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SEAA Names 2022 Project of the Year Winners

Thu June 09, 2022 - National Edition
Steel Erectors Association of America


Class III Structural ($1 million to $2.5 million) was awarded to Williams Steel Erection Co. Inc., for construction of a multi-purpose 10,000-seat arena on the campus of James Madison University in Harrisonburg, Va.
Class III Structural ($1 million to $2.5 million) was awarded to Williams Steel Erection Co. Inc., for construction of a multi-purpose 10,000-seat arena on the campus of James Madison University in Harrisonburg, Va.
Class III Structural ($1 million to $2.5 million) was awarded to Williams Steel Erection Co. Inc., for construction of a multi-purpose 10,000-seat arena on the campus of James Madison University in Harrisonburg, Va. Deem Structural Services was recognized in Class IV Structural (over $2.5 million) for its work on the United States Airforce Academy Cadet Chapel in Colorado Springs, Colo. Shelby Erectors was recognized in the inaugural award for Miscellaneous Metals in Class II for the Wekiva 6 project, 5.5 mi. of FDOT roads and bridges along the Wekiva River in Central Florida. Class I Structural (up to $500,000) was awarded to Steel Fab Enterprises, LLC for an Amtrak train station and walkway bridge in Middletown, Pa.

The Steel Erectors Association of America (SEAA) announced the winners of its 2022 Projects of the Year.

Entries could be submitted in four classes for structural construction based on contract value for that portion of the job. In addition, the association opened a new category this year for miscellaneous metals in two classes. This category includes bridges, decking, ornamental steel, reinforcing steel and steel fabrication projects.

In all, seven companies were recognized for effectively solving unique jobsite challenges while safely completing projects. (Note, there were no submissions this year for Class II Structural or Class I Miscellaneous Metals.) Project submissions are chosen by an independent panel of judges.

"Common challenges faced by the 2022 award winners included tight working conditions, wind restrictions, the need for significant bracing, tandem crane picks, and three projects took place adjacent to historic buildings," said Bob Beckner, SEAA Awards Committee.

"The judges were also impressed with the use of innovative technology to solve constrained labor supply issues on the winning project in the Miscellaneous Metals category," he said. "We hope participation in this category grows with time, as we add new benefits that address the needs of members doing this type of work."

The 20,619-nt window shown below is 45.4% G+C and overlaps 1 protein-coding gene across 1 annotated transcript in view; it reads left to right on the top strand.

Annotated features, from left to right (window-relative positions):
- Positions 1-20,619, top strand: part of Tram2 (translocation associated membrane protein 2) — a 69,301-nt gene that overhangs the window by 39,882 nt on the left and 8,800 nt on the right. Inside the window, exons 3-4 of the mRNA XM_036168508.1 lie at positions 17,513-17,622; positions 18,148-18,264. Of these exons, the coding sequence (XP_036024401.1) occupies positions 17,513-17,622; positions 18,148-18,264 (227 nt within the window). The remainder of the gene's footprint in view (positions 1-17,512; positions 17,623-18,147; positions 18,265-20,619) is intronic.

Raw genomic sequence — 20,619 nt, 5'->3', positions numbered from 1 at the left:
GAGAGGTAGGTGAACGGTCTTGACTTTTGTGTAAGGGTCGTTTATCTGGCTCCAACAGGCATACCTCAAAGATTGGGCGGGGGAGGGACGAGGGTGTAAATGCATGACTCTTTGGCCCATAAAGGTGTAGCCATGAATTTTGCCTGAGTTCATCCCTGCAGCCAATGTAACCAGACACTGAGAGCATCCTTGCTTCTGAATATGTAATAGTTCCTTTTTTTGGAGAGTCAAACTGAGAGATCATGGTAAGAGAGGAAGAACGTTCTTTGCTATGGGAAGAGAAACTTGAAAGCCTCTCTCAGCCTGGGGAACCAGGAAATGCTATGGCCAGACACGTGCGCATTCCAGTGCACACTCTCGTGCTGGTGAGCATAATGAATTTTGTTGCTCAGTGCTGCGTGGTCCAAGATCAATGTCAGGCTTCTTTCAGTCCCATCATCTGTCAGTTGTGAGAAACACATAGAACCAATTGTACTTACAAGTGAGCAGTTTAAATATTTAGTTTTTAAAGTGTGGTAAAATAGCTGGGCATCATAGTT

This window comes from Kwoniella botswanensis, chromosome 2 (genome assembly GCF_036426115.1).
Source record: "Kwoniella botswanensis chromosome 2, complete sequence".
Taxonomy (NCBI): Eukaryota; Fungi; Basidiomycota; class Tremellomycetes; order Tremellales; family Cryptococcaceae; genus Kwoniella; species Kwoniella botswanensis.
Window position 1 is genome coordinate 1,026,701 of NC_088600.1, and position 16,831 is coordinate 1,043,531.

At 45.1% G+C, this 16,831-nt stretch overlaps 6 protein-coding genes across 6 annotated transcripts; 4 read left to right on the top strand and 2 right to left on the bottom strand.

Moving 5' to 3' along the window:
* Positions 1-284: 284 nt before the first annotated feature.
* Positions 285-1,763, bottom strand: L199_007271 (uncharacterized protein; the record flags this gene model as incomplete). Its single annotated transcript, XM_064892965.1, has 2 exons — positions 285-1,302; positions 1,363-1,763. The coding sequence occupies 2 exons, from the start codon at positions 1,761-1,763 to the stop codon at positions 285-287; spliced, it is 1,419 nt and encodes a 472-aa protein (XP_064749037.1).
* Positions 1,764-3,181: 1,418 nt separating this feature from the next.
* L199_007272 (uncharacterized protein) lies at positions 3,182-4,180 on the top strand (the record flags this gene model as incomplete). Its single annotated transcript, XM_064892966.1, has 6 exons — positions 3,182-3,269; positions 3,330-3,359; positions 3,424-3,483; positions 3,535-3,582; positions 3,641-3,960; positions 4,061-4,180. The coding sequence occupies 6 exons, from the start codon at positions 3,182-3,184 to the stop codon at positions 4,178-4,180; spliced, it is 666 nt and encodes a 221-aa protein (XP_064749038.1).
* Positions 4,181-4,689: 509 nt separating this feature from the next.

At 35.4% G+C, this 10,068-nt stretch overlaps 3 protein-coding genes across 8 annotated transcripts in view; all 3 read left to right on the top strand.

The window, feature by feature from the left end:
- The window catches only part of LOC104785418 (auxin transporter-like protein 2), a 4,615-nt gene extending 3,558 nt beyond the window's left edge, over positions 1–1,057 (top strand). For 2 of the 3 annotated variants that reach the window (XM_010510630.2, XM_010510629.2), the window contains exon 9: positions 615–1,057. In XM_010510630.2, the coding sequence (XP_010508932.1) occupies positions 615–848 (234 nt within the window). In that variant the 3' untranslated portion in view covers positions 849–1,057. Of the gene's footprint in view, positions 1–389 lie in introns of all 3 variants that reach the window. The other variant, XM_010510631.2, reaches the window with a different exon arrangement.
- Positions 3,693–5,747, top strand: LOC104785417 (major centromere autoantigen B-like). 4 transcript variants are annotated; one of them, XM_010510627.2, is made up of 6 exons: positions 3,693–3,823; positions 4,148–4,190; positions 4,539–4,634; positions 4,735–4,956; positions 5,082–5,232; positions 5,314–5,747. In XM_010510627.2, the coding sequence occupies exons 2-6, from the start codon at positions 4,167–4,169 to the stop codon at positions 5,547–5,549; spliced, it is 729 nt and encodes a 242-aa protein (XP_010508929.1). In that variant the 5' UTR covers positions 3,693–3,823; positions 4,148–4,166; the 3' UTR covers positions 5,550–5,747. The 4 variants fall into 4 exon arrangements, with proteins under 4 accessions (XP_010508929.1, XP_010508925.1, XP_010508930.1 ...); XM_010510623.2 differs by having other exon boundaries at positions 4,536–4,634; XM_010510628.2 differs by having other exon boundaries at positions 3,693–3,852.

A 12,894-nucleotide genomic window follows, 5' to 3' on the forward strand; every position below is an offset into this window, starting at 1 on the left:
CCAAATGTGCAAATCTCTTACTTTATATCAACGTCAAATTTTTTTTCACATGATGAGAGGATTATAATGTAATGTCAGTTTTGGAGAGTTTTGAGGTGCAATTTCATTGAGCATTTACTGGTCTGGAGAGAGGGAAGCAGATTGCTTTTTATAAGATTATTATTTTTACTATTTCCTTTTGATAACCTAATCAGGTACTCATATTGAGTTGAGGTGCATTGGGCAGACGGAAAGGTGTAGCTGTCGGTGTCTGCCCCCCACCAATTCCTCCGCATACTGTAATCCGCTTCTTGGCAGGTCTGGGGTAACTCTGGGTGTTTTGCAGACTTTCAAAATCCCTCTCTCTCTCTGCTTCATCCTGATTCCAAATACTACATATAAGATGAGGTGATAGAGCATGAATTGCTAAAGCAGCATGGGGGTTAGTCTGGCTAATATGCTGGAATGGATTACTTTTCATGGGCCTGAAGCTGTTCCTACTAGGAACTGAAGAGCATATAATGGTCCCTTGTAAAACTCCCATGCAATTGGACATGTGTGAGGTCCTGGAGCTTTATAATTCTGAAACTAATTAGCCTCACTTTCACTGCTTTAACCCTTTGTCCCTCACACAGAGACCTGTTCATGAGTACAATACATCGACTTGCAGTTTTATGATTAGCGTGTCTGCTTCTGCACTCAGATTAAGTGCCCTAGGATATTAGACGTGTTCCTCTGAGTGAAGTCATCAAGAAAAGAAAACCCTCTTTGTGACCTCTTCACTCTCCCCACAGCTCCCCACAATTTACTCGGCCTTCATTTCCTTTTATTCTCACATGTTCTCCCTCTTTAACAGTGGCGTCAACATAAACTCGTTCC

Winners receive trophies, feature article coverage in Connector magazine and the chance to participate in peer panel discussions with SEAA and at AISC's Steel Conference.

Miscellaneous Metals, Class II

Shelby Erectors was recognized in the inaugural award for Miscellaneous Metals in Class II for the Wekiva 6 project, 5.5 mi. of FDOT roads and bridges along the Wekiva River in Central Florida. The job required tying 16 million lbs. of rebar and installing nearly 1 million sq. ft. of stay-in-place deck forms over 18 structures.

Coordinating schedules and labor was one of the biggest challenges as crews simultaneously worked on three separate locations. The project included four bridges that featured long decks and complex cast-in-place box girders. To maximize labor supply, the company pre-tied as many structures as possible and utilized new robotic technology to tie rods.

Structural, Class I

Class I Structural (up to $500,000) was awarded to Steel Fab Enterprises, LLC for an Amtrak train station and walkway bridge in Middletown, Pa. Receiving an Honorable Mention in this category was Hodges Erectors Inc., for a 57-story condominium called Missoni Baia in Miami, Fla.

What appears on the surface to be a straight-forward job was actually very challenging due to the environmental conditions. Steel Fab fabricated and erected all structural steel, ornamental stairs and handrails on a job site that was adjacent to active train tracks. All assemblies had to be lifted by crane over de-energized transmission lines at night or on weekends, and daytime work required close coordination with Amtrak officials.